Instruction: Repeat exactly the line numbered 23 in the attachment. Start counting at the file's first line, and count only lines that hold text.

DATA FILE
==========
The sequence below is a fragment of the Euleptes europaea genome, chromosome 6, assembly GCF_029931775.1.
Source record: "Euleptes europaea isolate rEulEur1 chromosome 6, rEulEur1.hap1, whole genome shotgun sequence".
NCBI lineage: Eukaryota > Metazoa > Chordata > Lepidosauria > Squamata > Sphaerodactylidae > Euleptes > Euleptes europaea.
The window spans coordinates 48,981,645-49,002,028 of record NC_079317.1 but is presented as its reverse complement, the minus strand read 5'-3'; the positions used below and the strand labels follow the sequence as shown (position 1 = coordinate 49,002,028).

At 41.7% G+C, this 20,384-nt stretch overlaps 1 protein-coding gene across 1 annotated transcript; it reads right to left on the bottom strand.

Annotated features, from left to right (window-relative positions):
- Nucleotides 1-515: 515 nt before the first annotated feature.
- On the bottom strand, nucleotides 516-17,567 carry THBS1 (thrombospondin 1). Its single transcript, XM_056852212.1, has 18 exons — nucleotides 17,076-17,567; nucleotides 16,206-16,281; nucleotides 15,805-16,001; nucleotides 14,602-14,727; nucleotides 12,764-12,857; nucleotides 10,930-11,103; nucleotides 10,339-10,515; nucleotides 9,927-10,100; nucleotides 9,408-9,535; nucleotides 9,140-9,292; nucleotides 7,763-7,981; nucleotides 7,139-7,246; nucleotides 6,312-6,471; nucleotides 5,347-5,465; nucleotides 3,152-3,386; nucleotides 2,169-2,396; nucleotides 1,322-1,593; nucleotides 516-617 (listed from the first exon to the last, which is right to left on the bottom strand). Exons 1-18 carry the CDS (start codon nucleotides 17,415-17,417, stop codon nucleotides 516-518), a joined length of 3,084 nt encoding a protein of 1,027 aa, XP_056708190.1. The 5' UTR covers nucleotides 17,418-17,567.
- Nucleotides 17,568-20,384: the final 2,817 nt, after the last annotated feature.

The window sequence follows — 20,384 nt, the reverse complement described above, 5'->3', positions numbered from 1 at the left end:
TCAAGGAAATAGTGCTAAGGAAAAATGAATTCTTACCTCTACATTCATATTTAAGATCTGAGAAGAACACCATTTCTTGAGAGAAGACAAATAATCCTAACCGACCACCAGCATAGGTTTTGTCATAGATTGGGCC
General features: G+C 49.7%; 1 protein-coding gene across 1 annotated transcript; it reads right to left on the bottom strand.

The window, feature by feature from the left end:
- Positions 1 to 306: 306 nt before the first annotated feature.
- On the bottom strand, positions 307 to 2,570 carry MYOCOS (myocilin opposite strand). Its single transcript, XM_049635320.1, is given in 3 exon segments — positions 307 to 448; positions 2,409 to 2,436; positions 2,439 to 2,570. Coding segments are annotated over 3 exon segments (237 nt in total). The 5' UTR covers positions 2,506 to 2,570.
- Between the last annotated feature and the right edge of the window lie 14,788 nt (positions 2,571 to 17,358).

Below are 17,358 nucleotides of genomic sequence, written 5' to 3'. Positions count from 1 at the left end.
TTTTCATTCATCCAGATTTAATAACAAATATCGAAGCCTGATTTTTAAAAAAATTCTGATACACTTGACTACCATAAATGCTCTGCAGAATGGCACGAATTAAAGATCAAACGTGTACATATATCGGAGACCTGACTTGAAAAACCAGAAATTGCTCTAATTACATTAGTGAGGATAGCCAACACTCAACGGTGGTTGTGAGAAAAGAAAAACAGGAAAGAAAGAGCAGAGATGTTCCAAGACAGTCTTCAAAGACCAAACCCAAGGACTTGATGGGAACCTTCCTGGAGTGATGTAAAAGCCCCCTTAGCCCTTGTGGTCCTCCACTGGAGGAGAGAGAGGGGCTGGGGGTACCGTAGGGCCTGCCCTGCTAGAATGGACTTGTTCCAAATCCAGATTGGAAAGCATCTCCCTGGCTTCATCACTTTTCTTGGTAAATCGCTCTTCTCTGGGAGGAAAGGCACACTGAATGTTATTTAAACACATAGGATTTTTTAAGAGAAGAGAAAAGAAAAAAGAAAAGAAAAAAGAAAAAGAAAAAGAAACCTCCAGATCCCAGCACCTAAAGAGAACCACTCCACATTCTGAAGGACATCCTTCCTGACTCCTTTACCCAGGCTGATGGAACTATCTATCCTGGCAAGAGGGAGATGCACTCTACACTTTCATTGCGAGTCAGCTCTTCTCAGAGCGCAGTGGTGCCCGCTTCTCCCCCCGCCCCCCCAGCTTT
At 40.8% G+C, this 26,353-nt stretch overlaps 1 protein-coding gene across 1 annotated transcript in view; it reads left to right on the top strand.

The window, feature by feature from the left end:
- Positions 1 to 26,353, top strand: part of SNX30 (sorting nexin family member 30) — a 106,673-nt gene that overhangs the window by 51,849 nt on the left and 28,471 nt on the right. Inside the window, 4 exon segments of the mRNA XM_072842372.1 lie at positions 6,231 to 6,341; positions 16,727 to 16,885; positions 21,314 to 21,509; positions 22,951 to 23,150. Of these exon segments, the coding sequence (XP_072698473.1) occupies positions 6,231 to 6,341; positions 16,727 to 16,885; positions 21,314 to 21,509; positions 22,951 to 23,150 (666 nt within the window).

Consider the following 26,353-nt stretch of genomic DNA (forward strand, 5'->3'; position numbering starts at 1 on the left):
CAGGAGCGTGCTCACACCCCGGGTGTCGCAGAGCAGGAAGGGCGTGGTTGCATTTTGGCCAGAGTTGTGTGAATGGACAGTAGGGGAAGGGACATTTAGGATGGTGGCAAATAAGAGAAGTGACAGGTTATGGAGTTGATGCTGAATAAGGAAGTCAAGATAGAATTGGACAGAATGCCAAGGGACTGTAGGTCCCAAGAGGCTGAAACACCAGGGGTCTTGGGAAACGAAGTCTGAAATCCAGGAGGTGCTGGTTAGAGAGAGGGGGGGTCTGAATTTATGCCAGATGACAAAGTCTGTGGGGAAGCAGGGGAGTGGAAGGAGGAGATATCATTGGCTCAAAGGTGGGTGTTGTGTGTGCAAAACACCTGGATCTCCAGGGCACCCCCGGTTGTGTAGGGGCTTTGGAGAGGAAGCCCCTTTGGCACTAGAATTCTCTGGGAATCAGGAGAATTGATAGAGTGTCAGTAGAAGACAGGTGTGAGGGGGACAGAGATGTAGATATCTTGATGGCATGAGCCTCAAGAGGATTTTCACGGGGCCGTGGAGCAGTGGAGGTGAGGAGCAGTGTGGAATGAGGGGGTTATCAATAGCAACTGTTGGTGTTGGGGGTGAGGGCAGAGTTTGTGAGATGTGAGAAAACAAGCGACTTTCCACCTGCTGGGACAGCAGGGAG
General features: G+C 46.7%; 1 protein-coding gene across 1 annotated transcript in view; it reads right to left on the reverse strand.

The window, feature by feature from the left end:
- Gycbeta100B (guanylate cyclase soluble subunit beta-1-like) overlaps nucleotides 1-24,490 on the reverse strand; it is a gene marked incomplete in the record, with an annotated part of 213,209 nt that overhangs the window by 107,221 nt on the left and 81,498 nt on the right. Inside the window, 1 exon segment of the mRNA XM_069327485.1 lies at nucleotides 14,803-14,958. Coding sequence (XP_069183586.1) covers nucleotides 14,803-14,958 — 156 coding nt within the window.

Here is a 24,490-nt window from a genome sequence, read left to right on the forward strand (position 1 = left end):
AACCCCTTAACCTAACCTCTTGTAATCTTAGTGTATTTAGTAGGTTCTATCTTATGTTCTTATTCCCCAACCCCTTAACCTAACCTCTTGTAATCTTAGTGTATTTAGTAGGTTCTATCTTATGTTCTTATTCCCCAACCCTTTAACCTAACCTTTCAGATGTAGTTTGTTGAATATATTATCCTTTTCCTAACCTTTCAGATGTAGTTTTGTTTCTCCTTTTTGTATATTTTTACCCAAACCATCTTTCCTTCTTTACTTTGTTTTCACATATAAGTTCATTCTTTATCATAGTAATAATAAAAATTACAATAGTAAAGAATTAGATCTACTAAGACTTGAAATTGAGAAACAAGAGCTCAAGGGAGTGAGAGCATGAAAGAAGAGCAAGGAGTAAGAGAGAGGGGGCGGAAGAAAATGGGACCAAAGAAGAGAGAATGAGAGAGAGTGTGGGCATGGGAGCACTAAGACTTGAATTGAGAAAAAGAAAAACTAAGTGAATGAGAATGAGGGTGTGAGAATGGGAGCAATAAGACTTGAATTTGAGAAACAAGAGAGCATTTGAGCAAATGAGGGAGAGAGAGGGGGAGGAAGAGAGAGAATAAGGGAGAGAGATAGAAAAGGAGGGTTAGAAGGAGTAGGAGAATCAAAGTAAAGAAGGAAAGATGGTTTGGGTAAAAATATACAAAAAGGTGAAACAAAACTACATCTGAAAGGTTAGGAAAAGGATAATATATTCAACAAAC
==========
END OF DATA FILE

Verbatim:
CAGGAGCGTGCTCACACCCCGGGTGTCGCAGAGCAGGAAGGGCGTGGTTGCATTTTGGCCAGAGTTGTGTGAATGGACAGTAGGGGAAGGGACATTTAGGATGGTGGCAAATAAGAGAAGTGACAGGTTATGGAGTTGATGCTGAATAAGGAAGTCAAGATAGAATTGGACAGAATGCCAAGGGACTGTAGGTCCCAAGAGGCTGAAACACCAGGGGTCTTGGGAAACGAAGTCTGAAATCCAGGAGGTGCTGGTTAGAGAGAGGGGGGGTCTGAATTTATGCCAGATGACAAAGTCTGTGGGGAAGCAGGGGAGTGGAAGGAGGAGATATCATTGGCTCAAAGGTGGGTGTTGTGTGTGCAAAACACCTGGATCTCCAGGGCACCCCCGGTTGTGTAGGGGCTTTGGAGAGGAAGCCCCTTTGGCACTAGAATTCTCTGGGAATCAGGAGAATTGATAGAGTGTCAGTAGAAGACAGGTGTGAGGGGGACAGAGATGTAGATATCTTGATGGCATGAGCCTCAAGAGGATTTTCACGGGGCCGTGGAGCAGTGGAGGTGAGGAGCAGTGTGGAATGAGGGGGTTATCAATAGCAACTGTTGGTGTTGGGGGTGAGGGCAGAGTTTGTGAGATGTGAGAAAACAAGCGACTTTCCACCTGCTGGGACAGCAGGGAG